Have you ever wondered why there are no set rates for blogging services?
When you're first beginning, it seems like a HUGE mystery! No one seems to be open about their rates. And with good reason. Remember when the Man Repeller talked about even being able to sustain herself on Bloomberg? It opened the floodgates to criticism for bloggers making money. It's easy for people on the outside to see a number and take it out of context.
“WHAT? THEY CHARGE THAT MUCH! CRAZY!”
However, if a blogger can justify it because their posts drive a lot of traffic, sell a lot of product, or provides some value that is unique to them and to the brand, it works.
The truth is, rates are relative. You should charge for your services what people are willing to pay for them.
If a brand is willing to pay $10,000 for a post. (Sounds nice!) Then charge $10,000. If your posts are selling like hotcakes, and you have no time to do quality posts, it's time to raise your rates. If no one is biting, your rates are too high. If no one is willing to pay even $10 for your posts, they're not worth $10.
It's called supply and demand. According to Wikipedia, here is how supply and demand determines prices:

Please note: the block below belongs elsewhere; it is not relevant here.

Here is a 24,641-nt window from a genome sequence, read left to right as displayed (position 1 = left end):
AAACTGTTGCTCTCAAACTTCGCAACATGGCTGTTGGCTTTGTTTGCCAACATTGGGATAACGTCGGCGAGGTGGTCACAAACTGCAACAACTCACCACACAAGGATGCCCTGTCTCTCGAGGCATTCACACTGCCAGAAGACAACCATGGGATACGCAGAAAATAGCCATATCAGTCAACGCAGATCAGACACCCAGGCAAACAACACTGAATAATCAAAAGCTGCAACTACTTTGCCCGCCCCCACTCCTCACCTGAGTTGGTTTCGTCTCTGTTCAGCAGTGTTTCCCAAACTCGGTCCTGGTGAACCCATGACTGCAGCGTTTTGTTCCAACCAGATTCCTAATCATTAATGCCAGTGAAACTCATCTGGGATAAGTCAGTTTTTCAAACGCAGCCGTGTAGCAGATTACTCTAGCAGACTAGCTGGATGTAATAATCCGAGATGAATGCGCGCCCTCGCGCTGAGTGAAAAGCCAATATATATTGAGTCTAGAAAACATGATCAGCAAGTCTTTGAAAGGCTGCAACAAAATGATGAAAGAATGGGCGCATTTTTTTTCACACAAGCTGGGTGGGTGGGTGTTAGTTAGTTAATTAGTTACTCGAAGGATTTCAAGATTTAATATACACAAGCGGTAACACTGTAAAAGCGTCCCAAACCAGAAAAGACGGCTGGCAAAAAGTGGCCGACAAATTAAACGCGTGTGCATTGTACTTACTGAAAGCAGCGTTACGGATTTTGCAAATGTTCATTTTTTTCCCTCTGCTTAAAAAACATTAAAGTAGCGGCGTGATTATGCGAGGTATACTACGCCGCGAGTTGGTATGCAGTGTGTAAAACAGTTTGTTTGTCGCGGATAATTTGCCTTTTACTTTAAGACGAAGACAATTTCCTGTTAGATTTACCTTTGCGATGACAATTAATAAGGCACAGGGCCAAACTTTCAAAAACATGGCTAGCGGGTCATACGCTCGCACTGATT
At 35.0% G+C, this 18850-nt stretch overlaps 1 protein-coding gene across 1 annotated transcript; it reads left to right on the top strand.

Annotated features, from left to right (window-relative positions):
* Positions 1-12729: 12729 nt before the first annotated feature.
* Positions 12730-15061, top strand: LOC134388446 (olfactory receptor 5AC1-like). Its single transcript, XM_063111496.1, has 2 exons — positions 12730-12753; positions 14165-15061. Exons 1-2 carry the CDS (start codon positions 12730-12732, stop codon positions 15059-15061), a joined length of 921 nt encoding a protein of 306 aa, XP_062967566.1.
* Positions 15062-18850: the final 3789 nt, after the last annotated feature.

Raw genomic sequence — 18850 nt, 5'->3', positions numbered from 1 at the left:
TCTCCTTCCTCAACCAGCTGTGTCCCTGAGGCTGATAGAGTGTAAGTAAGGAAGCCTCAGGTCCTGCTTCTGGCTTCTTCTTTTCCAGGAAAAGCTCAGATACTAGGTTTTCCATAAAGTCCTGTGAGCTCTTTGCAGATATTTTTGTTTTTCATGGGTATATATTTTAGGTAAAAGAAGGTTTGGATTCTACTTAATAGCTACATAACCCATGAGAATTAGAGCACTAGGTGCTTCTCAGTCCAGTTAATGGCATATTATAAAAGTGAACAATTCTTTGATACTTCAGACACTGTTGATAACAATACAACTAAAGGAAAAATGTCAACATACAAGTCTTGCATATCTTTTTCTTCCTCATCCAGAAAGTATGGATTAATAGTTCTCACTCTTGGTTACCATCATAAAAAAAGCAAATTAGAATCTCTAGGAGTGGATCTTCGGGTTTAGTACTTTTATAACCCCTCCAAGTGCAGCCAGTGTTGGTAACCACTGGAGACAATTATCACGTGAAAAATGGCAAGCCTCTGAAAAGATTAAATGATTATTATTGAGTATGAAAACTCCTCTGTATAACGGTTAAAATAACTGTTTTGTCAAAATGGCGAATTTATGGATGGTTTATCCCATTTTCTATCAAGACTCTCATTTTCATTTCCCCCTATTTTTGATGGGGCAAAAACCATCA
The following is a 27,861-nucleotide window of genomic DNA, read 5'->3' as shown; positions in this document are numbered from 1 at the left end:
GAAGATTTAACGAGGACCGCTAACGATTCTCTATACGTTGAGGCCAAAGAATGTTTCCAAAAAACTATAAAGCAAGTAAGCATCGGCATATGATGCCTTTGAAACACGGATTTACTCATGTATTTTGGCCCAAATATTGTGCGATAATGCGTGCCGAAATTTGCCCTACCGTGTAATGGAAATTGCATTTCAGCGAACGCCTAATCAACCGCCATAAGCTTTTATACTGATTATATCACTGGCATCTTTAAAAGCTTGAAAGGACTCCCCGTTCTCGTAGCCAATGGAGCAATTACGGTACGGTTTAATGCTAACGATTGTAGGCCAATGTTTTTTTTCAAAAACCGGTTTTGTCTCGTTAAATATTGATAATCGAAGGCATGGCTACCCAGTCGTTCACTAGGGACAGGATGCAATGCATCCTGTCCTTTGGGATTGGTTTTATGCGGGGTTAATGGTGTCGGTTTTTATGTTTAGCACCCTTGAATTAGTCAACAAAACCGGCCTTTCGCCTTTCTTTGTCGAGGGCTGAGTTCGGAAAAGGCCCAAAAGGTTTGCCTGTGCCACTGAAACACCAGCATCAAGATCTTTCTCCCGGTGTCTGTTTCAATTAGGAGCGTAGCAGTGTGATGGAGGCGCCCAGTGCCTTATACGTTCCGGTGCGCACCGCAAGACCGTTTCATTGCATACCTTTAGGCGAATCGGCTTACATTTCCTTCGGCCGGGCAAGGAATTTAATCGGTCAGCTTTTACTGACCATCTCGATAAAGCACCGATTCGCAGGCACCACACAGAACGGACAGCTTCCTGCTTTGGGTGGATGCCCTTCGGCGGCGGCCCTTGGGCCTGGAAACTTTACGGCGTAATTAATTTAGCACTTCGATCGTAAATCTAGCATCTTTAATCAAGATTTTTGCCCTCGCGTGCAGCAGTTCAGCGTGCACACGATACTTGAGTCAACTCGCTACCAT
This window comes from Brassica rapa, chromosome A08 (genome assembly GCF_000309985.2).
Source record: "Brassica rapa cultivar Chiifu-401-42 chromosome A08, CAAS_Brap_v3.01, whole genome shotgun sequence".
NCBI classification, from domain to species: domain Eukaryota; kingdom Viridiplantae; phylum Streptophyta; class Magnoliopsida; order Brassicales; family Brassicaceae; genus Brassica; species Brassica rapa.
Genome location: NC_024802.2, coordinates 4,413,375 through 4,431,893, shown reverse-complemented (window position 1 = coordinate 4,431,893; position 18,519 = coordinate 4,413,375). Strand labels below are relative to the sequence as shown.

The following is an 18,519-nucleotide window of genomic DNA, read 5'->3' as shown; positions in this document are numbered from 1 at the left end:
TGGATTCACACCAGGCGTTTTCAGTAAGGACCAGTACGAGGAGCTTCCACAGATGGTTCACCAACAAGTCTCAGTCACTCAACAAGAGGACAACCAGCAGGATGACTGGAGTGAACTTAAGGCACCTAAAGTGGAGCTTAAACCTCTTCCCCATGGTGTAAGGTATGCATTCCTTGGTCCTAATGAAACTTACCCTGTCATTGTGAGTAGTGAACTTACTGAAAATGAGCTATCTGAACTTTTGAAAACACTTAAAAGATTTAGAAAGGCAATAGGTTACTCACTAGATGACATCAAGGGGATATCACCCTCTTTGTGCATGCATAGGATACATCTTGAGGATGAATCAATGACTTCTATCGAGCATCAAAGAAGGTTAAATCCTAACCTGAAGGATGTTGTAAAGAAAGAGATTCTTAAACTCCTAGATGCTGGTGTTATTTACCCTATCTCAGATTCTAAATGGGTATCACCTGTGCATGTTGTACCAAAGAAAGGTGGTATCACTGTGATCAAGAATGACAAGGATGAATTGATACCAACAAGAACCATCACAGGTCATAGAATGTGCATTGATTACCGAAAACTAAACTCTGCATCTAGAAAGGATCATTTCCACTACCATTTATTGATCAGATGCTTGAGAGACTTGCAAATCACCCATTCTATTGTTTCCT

- If demand increases and supply remains unchanged, a shortage occurs, leading to a higher equilibrium price.
- If demand decreases and supply remains unchanged, a surplus occurs, leading to a lower equilibrium price.
- If demand remains unchanged and supply increases, a surplus occurs, leading to a lower equilibrium price.
- If demand remains unchanged and supply decreases, a shortage occurs, leading to a higher equilibrium price.
So, what price do you start out with?
You really can throw out any number you like. You may get laughed at. Your proposal may get accepted without negotiation. But just start anywhere. Since there is no hard and fast rule to where to start, asking yourself these questions can help:
- How much money can I make off my post if I were to used affiliate links?
- How much is my time worth to spend on a brand? (Think about it in terms of the time being spend away from building your own brand, being spent away from your family/friends/spare time etc)
- Are there any costs that need to be covered? Working for a brand shouldn't cost you money. If you need to pay for hard costs like travel, venue, developing, photography, etc, those need to be covered.
- How much are you comfortable in asking for? Double that number.
If you're nervous. that's ok. You'll get over it. Getting comfortable talking about money is the only way you can grow your business, and getting comfortable takes practice.
Don't worry, you'll find your way! Just start!
[Image credit: Shutterstock.com]